[Techtalk] code efficiency? (was Re: IDE Controller support)

Maria Blackmore mariab at cats.meow.at
Mon Aug 26 21:07:49 EST 2002

On Mon, 26 Aug 2002, Sophie wrote:

> On Sat, Aug/24/02 04:52:45PM -0500, Julie wrote:
> > The oldest desktop box in the house is a 166MHz Pentium (a
> > Dell Dimension XP 166, I think).  It used to run DELL UNIX
> > really well, and older versions of RedHat quite adequately.
> > Today it is =so= incredibly slow.
> nod. This is an issue I have with Linux - over time, it seems to be
> getting bigger and bigger (although obviously supports more).

Just because the size of the code is bigger, that doesn't mean that the
kernel it produces is any larger, since as you pointed out it supports
more, and the chances are that most of this additional hardware that is
supported will not be included in your kernel.

The kernel that my system is using at the moment is just a shade over 1 MB
in size, and if I remember one of the first kernels I ever built myself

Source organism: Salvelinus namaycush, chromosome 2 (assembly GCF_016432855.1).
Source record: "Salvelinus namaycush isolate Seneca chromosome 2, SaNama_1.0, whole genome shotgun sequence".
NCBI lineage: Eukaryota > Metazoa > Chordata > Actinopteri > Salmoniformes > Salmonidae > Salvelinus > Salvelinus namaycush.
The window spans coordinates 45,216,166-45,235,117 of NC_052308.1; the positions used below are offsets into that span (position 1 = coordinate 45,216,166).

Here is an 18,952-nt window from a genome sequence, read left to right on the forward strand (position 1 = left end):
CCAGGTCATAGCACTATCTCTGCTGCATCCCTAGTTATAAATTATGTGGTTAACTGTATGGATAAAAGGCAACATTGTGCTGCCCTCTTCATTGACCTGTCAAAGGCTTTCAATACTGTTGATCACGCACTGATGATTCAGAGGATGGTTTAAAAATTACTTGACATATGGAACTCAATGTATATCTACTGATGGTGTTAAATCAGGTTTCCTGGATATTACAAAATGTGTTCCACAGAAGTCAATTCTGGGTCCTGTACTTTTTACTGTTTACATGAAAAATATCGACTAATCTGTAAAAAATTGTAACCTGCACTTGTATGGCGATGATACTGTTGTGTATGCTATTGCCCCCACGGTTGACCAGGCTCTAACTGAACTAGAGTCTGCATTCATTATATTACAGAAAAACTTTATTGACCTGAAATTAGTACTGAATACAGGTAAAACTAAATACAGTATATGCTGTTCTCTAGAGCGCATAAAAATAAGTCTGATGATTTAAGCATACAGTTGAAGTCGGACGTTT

(for a machine containing considerably less in the way of fancy hardware)
was about 670 kB.  So from a 2.0.33 kernel to a 2.4.18 kernel, that isn't
such a bad increase.  I remember calling it "bloatware" when I first built
a kernel that was bigger than 800 kB somewhere in the 2.2 series :)

> The systems I have at home around that size (low-end pentiums) mostly
> run openbsd (headless), serving nfs or whatever. I enjoy openbsd
> because it's still fast on the slowest machines - it wasnt written for
> speed, but it just feels so clean, and empty... it cant be anything
> *but* fast.

You know, that's interesting that you say that. :)  I remember you
sitting down at tigger (my workstation) and saying that you percieved it
to be faster and much slicker to use than your significantly more powerful
machine that ran FreeBSD ... also saying that for the first time you could
tell the machine to do things, and they would just happen.

This probably isn't a comparable test, since both tigger and Sophies
machine have two CPUs.  The difference could be in the process scheduler
or anywhere.

> Obviously compared to a desktop system rendering things in realtime
> 3d, it would suck, btu that's not what I use it for.

Only comparatively, remember people used to use systems like that running
POVray overnight :)

> The slowest machines I have (not x86) run commercial unicies, which
> still feel fast, presumablly because they were written specifically
> for that architecture.

I'll have to get out the Personal Iris for you some time :)


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